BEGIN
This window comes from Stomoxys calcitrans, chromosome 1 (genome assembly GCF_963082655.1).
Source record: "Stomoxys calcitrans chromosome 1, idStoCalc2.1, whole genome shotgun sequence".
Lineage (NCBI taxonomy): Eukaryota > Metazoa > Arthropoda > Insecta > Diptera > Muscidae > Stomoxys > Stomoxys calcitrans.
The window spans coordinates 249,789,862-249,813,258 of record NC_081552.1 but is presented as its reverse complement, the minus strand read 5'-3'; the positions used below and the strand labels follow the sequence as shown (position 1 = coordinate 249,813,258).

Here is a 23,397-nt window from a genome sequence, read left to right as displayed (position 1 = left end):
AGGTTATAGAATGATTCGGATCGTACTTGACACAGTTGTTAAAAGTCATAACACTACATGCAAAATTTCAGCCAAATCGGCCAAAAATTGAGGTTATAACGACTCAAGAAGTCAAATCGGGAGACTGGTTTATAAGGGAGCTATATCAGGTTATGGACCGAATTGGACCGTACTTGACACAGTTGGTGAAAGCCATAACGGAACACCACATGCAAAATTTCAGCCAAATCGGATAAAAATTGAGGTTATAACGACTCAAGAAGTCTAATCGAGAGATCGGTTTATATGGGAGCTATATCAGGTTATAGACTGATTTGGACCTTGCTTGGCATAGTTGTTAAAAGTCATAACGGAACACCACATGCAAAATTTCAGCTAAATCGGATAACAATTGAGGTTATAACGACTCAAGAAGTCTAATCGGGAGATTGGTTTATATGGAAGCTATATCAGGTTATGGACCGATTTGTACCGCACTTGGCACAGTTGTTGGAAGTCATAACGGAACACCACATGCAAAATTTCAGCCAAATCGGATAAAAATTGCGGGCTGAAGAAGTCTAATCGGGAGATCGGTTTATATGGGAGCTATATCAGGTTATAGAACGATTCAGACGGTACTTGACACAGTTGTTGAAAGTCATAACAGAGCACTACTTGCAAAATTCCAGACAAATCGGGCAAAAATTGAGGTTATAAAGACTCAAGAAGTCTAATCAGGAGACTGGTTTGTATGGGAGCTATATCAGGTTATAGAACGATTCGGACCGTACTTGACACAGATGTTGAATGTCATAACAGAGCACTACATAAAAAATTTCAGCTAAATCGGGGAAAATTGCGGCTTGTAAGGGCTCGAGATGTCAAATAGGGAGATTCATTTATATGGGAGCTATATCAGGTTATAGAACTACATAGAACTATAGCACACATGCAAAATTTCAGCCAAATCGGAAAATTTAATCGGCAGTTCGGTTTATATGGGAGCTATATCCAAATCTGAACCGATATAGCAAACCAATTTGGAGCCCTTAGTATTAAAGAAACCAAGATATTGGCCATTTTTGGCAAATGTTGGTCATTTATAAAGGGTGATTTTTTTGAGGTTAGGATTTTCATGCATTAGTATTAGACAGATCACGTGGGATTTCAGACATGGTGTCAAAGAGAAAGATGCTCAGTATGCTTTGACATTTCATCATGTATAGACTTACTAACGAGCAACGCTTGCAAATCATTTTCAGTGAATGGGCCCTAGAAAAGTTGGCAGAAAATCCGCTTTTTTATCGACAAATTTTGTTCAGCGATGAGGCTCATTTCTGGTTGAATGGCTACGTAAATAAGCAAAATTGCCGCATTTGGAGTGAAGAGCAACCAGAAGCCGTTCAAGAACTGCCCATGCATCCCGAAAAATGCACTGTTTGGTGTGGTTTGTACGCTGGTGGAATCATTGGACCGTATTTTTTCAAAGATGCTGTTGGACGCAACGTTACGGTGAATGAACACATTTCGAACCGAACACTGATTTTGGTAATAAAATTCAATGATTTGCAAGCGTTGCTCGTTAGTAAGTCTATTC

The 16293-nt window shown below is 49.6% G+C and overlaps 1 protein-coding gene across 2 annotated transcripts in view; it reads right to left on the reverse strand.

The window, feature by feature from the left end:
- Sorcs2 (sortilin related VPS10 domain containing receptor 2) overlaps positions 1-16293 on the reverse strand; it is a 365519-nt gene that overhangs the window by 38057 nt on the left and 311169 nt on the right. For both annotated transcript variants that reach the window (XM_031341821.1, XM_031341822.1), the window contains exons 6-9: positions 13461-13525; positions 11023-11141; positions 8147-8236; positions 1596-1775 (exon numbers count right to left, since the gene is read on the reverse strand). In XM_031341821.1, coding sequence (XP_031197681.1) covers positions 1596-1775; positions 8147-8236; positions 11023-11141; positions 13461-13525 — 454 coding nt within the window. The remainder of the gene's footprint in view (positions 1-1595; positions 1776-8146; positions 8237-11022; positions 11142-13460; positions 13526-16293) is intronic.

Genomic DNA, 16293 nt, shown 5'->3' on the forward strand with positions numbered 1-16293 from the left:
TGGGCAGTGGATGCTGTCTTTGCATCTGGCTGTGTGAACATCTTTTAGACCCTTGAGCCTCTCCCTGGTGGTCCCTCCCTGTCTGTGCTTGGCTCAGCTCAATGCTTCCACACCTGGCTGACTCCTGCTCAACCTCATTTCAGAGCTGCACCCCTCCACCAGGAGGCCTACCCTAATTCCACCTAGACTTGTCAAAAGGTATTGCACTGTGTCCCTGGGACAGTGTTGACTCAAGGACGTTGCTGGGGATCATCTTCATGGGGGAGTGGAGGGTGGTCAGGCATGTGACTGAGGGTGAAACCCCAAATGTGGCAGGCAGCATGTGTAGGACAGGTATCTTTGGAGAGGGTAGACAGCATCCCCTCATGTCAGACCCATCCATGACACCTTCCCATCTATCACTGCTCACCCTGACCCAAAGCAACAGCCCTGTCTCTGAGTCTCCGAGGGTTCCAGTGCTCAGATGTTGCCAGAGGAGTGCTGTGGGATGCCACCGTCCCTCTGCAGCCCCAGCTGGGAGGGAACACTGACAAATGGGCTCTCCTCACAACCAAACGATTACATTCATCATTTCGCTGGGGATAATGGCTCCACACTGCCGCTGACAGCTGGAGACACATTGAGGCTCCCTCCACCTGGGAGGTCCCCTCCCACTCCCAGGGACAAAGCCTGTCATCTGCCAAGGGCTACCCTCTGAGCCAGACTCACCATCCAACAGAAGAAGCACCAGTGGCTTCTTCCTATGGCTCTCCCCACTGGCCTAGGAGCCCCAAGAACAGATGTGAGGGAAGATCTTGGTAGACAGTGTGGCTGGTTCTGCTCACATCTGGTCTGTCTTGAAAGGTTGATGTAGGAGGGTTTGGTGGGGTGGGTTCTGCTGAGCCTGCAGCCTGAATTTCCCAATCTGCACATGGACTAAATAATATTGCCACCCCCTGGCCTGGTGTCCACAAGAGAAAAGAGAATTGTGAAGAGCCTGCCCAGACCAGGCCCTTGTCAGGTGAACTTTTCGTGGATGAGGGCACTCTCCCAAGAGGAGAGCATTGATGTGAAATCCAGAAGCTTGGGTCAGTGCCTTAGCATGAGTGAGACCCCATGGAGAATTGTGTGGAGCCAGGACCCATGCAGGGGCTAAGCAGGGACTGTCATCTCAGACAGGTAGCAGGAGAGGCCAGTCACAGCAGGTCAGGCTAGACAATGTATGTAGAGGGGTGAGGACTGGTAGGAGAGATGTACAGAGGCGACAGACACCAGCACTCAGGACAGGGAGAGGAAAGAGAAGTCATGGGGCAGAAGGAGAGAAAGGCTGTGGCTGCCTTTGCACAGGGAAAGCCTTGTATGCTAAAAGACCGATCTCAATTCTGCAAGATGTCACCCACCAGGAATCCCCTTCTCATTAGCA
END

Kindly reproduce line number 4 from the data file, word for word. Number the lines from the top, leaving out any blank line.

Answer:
The window spans coordinates 249,789,862-249,813,258 of record NC_081552.1 but is presented as its reverse complement, the minus strand read 5'-3'; the positions used below and the strand labels follow the sequence as shown (position 1 = coordinate 249,813,258).